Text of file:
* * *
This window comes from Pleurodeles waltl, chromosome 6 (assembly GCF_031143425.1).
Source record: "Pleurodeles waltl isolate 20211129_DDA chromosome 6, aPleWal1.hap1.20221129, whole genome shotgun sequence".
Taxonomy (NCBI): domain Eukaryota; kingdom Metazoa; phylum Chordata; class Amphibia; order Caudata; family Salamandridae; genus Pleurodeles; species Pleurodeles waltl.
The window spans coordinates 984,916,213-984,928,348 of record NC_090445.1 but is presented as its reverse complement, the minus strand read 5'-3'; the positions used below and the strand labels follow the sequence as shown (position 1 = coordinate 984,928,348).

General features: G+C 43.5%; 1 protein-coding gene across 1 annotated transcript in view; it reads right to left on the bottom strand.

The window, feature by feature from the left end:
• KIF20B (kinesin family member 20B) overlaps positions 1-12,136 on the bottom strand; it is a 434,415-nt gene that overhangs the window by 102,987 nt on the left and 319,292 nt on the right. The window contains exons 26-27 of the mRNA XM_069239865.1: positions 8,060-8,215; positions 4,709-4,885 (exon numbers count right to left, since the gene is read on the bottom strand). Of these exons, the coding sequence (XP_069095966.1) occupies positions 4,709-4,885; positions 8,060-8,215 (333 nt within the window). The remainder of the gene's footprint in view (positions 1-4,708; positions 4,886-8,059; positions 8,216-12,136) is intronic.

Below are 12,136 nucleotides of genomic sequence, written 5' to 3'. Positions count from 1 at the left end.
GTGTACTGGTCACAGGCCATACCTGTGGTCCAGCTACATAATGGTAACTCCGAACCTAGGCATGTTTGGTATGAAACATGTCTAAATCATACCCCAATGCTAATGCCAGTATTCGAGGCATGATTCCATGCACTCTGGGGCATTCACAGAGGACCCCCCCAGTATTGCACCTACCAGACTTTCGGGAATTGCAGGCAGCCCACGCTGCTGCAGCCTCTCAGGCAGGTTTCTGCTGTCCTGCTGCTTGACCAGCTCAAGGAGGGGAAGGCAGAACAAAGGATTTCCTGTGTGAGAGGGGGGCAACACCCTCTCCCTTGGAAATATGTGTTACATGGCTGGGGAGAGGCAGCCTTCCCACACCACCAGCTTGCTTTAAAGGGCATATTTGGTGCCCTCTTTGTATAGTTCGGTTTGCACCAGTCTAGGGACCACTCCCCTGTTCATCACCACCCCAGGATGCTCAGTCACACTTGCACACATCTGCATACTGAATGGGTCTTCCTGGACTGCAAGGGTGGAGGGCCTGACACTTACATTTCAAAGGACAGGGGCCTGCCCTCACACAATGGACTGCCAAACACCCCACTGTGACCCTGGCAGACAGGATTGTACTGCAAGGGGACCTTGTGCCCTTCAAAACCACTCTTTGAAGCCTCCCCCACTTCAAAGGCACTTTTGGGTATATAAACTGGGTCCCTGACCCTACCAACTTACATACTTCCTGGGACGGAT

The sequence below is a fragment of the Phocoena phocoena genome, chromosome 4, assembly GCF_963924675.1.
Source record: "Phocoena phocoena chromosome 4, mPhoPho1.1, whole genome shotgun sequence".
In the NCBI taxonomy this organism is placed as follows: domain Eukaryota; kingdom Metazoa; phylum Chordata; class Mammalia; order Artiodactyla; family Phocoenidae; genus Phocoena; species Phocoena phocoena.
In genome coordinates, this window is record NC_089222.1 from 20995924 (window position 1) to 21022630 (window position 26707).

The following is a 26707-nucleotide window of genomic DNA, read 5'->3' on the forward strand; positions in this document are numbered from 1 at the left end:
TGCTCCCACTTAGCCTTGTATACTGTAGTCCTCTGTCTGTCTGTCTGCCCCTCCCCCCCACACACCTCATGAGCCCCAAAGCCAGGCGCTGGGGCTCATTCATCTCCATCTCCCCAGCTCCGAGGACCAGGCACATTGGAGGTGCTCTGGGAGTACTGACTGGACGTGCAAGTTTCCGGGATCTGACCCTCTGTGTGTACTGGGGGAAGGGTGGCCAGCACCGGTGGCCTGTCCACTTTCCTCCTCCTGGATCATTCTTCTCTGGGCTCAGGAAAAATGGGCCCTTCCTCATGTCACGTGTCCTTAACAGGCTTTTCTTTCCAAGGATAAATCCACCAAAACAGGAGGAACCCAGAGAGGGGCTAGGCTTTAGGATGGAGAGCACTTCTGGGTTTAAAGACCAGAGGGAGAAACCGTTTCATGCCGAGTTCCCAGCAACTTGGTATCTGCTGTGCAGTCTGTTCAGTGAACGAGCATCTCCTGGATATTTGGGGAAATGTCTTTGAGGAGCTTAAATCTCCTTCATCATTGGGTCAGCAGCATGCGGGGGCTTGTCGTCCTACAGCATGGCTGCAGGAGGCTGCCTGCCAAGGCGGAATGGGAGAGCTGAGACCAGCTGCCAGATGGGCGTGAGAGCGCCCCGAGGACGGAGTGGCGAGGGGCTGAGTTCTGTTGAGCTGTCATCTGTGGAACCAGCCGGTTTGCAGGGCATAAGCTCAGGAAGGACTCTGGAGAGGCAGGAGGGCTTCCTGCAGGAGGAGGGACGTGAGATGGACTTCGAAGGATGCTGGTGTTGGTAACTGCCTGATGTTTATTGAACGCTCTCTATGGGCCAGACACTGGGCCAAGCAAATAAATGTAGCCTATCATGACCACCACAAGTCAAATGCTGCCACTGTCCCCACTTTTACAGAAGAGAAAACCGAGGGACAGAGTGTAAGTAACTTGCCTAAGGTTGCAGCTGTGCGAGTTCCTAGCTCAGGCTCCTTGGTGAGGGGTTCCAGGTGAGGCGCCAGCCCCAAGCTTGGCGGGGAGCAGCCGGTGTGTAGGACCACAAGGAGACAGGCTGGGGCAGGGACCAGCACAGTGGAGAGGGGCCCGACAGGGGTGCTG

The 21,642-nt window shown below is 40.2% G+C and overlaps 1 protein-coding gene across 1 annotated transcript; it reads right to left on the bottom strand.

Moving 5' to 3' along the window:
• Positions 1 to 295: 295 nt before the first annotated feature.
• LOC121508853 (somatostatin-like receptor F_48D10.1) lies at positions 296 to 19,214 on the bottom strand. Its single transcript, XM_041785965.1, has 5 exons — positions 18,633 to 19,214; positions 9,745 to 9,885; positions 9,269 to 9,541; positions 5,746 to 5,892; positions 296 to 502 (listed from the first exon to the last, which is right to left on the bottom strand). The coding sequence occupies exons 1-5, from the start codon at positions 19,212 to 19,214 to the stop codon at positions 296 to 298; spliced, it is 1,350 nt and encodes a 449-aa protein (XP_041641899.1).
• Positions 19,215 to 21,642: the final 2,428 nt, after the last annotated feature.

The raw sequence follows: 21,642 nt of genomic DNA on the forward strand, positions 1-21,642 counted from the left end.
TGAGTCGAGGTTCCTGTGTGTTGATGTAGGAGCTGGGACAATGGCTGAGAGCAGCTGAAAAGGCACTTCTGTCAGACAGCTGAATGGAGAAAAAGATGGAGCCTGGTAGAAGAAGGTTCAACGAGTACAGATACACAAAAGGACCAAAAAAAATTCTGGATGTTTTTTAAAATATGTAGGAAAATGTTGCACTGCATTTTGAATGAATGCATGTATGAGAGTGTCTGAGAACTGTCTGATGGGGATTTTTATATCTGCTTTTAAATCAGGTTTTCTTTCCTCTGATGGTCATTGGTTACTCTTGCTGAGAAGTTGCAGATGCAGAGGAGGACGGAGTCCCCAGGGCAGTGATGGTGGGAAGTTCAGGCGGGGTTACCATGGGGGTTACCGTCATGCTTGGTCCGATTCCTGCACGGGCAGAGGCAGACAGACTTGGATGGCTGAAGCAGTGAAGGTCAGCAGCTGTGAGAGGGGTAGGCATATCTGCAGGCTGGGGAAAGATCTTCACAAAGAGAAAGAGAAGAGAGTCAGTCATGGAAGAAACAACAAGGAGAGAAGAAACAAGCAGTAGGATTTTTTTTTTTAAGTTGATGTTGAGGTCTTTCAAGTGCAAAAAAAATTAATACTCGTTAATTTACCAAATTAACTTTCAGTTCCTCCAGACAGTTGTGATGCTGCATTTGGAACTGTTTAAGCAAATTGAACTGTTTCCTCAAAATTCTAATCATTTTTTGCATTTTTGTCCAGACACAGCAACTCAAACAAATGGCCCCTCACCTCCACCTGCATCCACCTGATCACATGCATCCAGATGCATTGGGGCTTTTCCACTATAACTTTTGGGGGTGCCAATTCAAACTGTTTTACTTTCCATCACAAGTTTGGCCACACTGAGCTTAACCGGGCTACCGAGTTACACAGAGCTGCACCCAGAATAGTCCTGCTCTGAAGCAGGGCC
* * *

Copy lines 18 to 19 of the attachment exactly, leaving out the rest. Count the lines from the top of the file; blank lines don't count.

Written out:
• Positions 1 to 295: 295 nt before the first annotated feature.
• LOC121508853 (somatostatin-like receptor F_48D10.1) lies at positions 296 to 19,214 on the bottom strand. Its single transcript, XM_041785965.1, has 5 exons — positions 18,633 to 19,214; positions 9,745 to 9,885; positions 9,269 to 9,541; positions 5,746 to 5,892; positions 296 to 502 (listed from the first exon to the last, which is right to left on the bottom strand). The coding sequence occupies exons 1-5, from the start codon at positions 19,212 to 19,214 to the stop codon at positions 296 to 298; spliced, it is 1,350 nt and encodes a 449-aa protein (XP_041641899.1).